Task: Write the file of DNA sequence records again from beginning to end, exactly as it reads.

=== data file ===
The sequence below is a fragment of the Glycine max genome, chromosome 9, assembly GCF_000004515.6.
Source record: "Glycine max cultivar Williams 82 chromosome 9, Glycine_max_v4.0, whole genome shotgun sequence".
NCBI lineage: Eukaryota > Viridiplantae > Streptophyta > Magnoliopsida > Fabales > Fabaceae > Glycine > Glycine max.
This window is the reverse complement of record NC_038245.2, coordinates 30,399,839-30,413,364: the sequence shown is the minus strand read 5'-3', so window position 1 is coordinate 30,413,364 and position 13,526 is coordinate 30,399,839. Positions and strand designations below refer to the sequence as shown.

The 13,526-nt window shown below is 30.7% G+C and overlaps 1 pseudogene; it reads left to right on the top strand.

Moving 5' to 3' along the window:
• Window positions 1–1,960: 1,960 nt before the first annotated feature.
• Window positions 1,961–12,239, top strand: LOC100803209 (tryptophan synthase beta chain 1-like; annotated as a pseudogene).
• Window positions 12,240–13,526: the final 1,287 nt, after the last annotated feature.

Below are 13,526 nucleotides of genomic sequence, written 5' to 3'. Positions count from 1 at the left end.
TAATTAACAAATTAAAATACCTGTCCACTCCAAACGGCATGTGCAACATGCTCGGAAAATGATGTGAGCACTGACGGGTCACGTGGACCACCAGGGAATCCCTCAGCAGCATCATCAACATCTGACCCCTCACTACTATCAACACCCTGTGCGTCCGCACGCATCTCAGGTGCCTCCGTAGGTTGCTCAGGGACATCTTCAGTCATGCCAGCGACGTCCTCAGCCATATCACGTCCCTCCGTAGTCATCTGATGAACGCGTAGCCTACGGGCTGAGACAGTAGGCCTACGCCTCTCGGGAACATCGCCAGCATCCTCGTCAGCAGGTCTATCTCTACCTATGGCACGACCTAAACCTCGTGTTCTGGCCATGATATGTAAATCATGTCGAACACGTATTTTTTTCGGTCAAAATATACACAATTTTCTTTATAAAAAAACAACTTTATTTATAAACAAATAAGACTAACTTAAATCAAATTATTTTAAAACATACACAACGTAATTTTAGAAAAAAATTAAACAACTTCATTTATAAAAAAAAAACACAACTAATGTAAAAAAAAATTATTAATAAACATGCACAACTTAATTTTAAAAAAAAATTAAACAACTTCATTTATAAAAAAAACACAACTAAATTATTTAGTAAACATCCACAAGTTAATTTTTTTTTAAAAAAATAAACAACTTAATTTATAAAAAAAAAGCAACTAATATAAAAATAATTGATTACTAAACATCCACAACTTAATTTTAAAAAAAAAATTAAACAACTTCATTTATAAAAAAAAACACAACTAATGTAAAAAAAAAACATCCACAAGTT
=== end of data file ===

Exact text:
The sequence below is a fragment of the Glycine max genome, chromosome 9, assembly GCF_000004515.6.
Source record: "Glycine max cultivar Williams 82 chromosome 9, Glycine_max_v4.0, whole genome shotgun sequence".
NCBI lineage: Eukaryota > Viridiplantae > Streptophyta > Magnoliopsida > Fabales > Fabaceae > Glycine > Glycine max.
This window is the reverse complement of record NC_038245.2, coordinates 30,399,839-30,413,364: the sequence shown is the minus strand read 5'-3', so window position 1 is coordinate 30,413,364 and position 13,526 is coordinate 30,399,839. Positions and strand designations below refer to the sequence as shown.

The 13,526-nt window shown below is 30.7% G+C and overlaps 1 pseudogene; it reads left to right on the top strand.

Moving 5' to 3' along the window:
• Window positions 1–1,960: 1,960 nt before the first annotated feature.
• Window positions 1,961–12,239, top strand: LOC100803209 (tryptophan synthase beta chain 1-like; annotated as a pseudogene).
• Window positions 12,240–13,526: the final 1,287 nt, after the last annotated feature.

Below are 13,526 nucleotides of genomic sequence, written 5' to 3'. Positions count from 1 at the left end.
TAATTAACAAATTAAAATACCTGTCCACTCCAAACGGCATGTGCAACATGCTCGGAAAATGATGTGAGCACTGACGGGTCACGTGGACCACCAGGGAATCCCTCAGCAGCATCATCAACATCTGACCCCTCACTACTATCAACACCCTGTGCGTCCGCACGCATCTCAGGTGCCTCCGTAGGTTGCTCAGGGACATCTTCAGTCATGCCAGCGACGTCCTCAGCCATATCACGTCCCTCCGTAGTCATCTGATGAACGCGTAGCCTACGGGCTGAGACAGTAGGCCTACGCCTCTCGGGAACATCGCCAGCATCCTCGTCAGCAGGTCTATCTCTACCTATGGCACGACCTAAACCTCGTGTTCTGGCCATGATATGTAAATCATGTCGAACACGTATTTTTTTCGGTCAAAATATACACAATTTTCTTTATAAAAAAACAACTTTATTTATAAACAAATAAGACTAACTTAAATCAAATTATTTTAAAACATACACAACGTAATTTTAGAAAAAAATTAAACAACTTCATTTATAAAAAAAAAACACAACTAATGTAAAAAAAAATTATTAATAAACATGCACAACTTAATTTTAAAAAAAAATTAAACAACTTCATTTATAAAAAAAACACAACTAAATTATTTAGTAAACATCCACAAGTTAATTTTTTTTTAAAAAAATAAACAACTTAATTTATAAAAAAAAAGCAACTAATATAAAAATAATTGATTACTAAACATCCACAACTTAATTTTAAAAAAAAAATTAAACAACTTCATTTATAAAAAAAAACACAACTAATGTAAAAAAAAAACATCCACAAGTT